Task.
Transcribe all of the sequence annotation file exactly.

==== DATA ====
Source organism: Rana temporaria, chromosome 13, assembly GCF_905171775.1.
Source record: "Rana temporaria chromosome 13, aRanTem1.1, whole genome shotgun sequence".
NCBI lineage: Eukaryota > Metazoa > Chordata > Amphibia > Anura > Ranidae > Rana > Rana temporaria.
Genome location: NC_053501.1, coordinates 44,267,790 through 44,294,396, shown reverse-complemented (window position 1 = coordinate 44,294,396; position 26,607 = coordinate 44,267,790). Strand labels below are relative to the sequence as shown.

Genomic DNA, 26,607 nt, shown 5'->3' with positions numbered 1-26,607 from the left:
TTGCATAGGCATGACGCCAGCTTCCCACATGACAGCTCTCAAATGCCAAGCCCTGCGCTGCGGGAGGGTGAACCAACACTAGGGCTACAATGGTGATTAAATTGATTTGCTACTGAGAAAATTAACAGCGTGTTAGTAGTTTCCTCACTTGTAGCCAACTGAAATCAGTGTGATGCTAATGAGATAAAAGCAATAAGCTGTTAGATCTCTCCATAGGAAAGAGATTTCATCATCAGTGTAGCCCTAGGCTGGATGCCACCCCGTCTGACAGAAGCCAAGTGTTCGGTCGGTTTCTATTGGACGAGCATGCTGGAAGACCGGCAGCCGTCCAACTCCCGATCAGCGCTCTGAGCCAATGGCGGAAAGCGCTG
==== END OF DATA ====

Source organism: Rana temporaria, chromosome 13, assembly GCF_905171775.1.
Source record: "Rana temporaria chromosome 13, aRanTem1.1, whole genome shotgun sequence".
NCBI lineage: Eukaryota > Metazoa > Chordata > Amphibia > Anura > Ranidae > Rana > Rana temporaria.
Genome location: NC_053501.1, coordinates 44,267,790 through 44,294,396, shown reverse-complemented (window position 1 = coordinate 44,294,396; position 26,607 = coordinate 44,267,790). Strand labels below are relative to the sequence as shown.

Genomic DNA, 26,607 nt, shown 5'->3' with positions numbered 1-26,607 from the left:
TTGCATAGGCATGACGCCAGCTTCCCACATGACAGCTCTCAAATGCCAAGCCCTGCGCTGCGGGAGGGTGAACCAACACTAGGGCTACAATGGTGATTAAATTGATTTGCTACTGAGAAAATTAACAGCGTGTTAGTAGTTTCCTCACTTGTAGCCAACTGAAATCAGTGTGATGCTAATGAGATAAAAGCAATAAGCTGTTAGATCTCTCCATAGGAAAGAGATTTCATCATCAGTGTAGCCCTAGGCTGGATGCCACCCCGTCTGACAGAAGCCAAGTGTTCGGTCGGTTTCTATTGGACGAGCATGCTGGAAGACCGGCAGCCGTCCAACTCCCGATCAGCGCTCTGAGCCAATGGCGGAAAGCGCTG